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Shuger

My first game

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Hi everyone. I've read some tutorials on this page, from whuch i know that ishould use c or c++ for making games. I also know that for first game i should make something similar to tetris. Graphics are not the problem because i have some basic knowlege about photoshop, and 3ds max which i guess will be no of use at least for now. And here's my question: what is the best site with tutorials for the beginners, and are there any free books over the web i could read? Still i'm going to by a book anyway but as i'm programing noob it's hard for me to say which one suits my needs better. Thanks for everyone who will try to help me.

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Also TickTackToe is an easier game to code than Tetris.

C and C++ are not essential for game creation, many ppl also recommend C#, Python, VB. Go with what you know the best or can learn the easiest.

If you are going the C/C++ way have a look at SDL.

My best advice I can give you is learn your language first and code as much as possible ... the more experience the better.

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programming guru's seconds edition
need a baic understanding of c or c++
great book, only book I ever read on games that actually makes a text adventure with u
it also covers 2d and 3d
it's easy to understand
I bought like 7 books from barnes and noble in like last year and it's the best

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Thanks to all of you for so quick replies I'll try to check or resources you have recomended.

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I have next question: what compilier should i use?
I'm searching for some free ones.
BTW: Does compiliers contain some editing tools, or do i have to write programs in notepad?

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You'll want an IDE. It contains editors and access to you compiler all in one nice package. If you want a free one, I suggest DevC++. It includes a GCC compiler.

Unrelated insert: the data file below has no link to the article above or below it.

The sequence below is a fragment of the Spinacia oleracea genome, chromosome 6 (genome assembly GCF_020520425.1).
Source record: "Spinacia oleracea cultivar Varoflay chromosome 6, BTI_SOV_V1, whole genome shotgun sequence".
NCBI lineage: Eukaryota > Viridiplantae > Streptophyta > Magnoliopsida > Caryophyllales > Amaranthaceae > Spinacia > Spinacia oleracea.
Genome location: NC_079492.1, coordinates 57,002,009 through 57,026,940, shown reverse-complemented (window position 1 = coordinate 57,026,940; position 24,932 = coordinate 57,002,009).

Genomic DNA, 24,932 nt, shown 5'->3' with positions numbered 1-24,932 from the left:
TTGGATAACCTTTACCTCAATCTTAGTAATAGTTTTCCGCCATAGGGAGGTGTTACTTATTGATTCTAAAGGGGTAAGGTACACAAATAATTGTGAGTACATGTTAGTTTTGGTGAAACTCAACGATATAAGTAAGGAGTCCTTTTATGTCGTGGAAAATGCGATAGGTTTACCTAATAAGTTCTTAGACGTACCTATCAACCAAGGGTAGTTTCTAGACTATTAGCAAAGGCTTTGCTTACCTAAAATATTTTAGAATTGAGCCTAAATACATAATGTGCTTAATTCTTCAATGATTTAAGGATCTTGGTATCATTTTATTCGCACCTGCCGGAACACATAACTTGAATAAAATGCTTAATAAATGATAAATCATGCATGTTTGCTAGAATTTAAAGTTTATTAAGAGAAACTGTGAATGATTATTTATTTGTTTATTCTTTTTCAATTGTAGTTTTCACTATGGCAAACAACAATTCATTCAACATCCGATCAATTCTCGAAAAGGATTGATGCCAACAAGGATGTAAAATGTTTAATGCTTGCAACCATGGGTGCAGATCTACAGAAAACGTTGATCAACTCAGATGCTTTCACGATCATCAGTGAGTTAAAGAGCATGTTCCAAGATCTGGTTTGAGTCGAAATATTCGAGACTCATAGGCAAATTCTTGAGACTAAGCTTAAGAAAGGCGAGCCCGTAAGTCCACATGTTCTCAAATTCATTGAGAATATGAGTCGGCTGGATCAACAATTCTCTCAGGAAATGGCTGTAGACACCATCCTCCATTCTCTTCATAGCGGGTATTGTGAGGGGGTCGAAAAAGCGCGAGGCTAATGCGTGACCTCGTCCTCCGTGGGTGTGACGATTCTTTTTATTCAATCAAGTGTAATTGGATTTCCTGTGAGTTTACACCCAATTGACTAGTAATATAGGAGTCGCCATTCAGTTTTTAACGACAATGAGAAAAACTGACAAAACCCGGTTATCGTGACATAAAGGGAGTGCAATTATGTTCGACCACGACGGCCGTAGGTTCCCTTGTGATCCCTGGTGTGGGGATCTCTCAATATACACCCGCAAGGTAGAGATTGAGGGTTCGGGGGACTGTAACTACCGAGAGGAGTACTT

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Hello. As for a compiler, there are some free ones that I have heard of, (http://www.thefreecountry.com/compilers/cpp.shtml) look at that website, a quick search produced it, and it seems to have some good results.

Anyway, I was able to get Microsoft Visual C++ 6.0 professional for $50 on ebay. That is, if you like 6.0 better than .net... I haven't tried .net, but I like 6.0 a lot. (.net is basically Visual C++ 7.0, with elements of Java in it I believe).

If you are willing to fork over $50, then try e-bay. (May take some time to find one that low though) Otherwise, try the site I listed earlier.

Hope I helped a bit.

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That depends on your platform. If you're on Linux, you have gcc, make, emacs, and everything else in the world you need. If you're on Windows, you can still get gcc, in the guise of a (slightly arcane, but only slightly) collection of software called MinGW. If you don't want to bother with that, there's lcc, which is free, simple, and has it's own editor, but doesn't do C++.

For editors, I would recommend (in no particular order) Vim, emacs, SciTE, and Bloodshed Software's Dev-C++. If you want to solve all the problems in your life without messing around too much, get Dev-C++ with the MinGW package included, which has pretty much everything you need to start hacking C.

Do note, that if you're just starting programming, I STRONGLY suggest NOT starting with C or C++. Start with Python or Ruby or Java. All of these come in nice, easy-to-play-with packages, though having a nice editor is still a good idea. Once you're comfortable with that, THEN move on to C.

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Well, I started with C++ and it worked for me, and to me it seems like if I had learned something else first it would have severely messed me up. I am still a beginner as well, but I've got all of the basics down and am currently in the process of getting into 2D graphics like SDL, as well as advanced C++ things like the STL, pointers (as in the more advanced stuff about pointers), and more advanced object oriented stuff like polymorphisim. So... I would say start with the language you are gonna use and stick with it. Everyone is different, but from my experiance the syntax is the hardest and the concepts are the easy thing, so learning an entire language just to get the concepts down seems like a tremendous waste of time. For a compiler I'd recomend Dev-C++. To get the concepts down while also learning some syntax, The Complete Idiot's Guide to C++ is a good book.

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